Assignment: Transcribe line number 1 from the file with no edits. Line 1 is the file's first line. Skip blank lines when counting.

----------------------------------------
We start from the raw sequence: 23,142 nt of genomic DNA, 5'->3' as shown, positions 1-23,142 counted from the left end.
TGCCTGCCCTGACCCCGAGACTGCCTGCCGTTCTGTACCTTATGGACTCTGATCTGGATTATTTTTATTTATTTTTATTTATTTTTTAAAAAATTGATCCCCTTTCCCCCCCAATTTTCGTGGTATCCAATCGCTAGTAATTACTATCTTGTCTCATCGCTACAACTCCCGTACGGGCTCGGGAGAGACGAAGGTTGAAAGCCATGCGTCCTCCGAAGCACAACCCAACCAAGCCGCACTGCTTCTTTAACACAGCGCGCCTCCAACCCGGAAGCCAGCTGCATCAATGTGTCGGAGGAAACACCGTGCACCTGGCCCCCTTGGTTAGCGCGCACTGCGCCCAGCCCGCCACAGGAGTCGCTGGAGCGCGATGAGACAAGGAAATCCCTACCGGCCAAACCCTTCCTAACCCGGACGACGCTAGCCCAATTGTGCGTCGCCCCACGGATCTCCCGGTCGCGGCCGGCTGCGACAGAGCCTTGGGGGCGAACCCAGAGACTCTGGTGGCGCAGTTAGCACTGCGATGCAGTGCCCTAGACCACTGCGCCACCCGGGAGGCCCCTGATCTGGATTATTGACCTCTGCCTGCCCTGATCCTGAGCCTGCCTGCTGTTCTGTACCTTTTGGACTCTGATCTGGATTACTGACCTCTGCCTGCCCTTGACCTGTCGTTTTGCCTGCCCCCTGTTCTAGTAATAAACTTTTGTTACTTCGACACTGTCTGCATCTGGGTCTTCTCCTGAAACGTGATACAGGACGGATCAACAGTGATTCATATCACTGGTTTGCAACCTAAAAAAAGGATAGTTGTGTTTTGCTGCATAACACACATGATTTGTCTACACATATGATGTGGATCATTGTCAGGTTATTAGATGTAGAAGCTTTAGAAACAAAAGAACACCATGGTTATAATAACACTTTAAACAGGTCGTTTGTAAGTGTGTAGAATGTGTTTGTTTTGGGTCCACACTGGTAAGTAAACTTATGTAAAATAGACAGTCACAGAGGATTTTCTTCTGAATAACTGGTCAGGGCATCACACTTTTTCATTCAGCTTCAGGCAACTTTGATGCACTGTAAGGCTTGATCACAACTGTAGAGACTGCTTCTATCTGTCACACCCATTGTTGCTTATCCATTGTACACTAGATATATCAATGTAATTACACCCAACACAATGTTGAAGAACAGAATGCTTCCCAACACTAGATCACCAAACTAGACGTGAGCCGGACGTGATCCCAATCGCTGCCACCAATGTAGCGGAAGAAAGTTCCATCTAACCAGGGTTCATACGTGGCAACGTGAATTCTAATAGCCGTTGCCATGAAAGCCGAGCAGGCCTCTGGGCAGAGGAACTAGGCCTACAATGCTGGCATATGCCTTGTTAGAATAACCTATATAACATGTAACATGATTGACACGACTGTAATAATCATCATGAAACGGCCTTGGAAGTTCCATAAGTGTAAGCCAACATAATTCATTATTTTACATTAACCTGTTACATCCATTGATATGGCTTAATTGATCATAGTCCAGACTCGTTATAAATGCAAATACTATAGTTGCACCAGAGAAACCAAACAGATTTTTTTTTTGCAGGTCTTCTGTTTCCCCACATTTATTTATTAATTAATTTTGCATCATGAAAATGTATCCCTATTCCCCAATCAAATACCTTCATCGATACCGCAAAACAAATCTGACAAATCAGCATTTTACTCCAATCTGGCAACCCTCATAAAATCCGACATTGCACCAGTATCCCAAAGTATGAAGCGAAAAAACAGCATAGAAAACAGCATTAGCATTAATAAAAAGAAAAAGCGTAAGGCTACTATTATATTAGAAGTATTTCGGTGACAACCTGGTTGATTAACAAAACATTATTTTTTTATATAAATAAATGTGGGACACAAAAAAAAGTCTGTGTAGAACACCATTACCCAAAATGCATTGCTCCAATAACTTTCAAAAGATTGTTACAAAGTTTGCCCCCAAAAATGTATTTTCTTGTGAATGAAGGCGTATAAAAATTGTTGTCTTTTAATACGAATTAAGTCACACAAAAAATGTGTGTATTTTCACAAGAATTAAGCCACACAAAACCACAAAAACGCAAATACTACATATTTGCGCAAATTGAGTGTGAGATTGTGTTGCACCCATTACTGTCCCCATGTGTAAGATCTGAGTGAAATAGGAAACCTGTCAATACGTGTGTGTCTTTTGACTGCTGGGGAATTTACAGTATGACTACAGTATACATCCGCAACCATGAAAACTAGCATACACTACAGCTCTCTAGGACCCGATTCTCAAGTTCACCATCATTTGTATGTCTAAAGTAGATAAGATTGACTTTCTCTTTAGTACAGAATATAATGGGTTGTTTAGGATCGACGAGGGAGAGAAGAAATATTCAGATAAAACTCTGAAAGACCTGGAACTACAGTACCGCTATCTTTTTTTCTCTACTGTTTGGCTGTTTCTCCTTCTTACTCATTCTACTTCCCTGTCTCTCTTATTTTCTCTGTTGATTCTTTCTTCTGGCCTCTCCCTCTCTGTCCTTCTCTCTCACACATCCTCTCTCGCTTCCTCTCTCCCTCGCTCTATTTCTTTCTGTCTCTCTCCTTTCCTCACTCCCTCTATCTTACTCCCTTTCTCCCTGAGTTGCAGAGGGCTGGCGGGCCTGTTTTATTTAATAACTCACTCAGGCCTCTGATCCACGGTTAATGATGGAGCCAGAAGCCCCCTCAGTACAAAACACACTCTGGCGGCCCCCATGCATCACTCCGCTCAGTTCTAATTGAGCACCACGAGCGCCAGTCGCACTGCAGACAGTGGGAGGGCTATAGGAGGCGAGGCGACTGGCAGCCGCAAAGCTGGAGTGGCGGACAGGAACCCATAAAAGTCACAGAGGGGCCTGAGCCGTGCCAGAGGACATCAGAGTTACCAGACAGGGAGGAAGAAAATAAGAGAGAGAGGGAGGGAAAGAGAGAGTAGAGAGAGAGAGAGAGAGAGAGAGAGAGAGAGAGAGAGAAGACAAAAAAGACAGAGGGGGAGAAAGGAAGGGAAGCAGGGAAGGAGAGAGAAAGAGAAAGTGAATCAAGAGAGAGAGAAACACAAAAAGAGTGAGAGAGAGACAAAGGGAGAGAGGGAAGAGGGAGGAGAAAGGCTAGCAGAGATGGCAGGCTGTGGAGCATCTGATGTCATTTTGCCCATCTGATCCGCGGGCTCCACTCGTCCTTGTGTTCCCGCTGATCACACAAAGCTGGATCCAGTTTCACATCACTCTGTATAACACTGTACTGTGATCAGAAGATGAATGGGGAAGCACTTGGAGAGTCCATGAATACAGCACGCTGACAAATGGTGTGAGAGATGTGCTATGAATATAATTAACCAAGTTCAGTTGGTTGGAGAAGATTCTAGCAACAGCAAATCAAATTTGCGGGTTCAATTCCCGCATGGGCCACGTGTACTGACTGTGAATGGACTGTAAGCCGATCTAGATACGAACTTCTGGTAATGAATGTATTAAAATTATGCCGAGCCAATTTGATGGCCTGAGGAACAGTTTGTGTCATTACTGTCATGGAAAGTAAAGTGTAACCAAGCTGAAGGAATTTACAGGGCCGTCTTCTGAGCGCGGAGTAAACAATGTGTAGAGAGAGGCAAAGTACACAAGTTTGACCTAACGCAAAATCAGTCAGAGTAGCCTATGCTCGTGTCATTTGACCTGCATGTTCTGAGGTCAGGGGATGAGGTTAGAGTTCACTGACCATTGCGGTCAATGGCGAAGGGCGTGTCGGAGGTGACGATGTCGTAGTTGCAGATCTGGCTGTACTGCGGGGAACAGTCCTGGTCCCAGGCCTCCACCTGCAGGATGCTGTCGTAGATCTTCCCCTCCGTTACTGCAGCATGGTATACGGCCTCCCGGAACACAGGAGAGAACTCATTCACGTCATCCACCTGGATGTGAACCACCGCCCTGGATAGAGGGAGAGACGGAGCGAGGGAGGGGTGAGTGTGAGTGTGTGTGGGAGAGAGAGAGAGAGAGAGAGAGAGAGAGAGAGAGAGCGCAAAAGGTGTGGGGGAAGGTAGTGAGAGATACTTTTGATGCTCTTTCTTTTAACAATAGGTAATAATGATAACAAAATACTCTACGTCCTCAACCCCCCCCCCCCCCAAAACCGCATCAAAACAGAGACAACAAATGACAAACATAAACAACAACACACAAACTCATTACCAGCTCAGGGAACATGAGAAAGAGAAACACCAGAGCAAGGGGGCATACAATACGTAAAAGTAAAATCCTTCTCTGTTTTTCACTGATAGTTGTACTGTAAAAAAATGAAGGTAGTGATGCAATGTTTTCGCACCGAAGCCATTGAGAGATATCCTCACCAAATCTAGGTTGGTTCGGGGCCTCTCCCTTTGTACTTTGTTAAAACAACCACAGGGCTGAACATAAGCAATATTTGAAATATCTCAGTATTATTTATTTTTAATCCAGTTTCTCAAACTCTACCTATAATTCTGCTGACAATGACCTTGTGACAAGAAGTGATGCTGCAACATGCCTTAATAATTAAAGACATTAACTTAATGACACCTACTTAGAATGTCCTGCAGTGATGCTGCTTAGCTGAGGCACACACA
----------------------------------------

We start from the raw sequence: 23,142 nt of genomic DNA, 5'->3' as shown, positions 1-23,142 counted from the left end.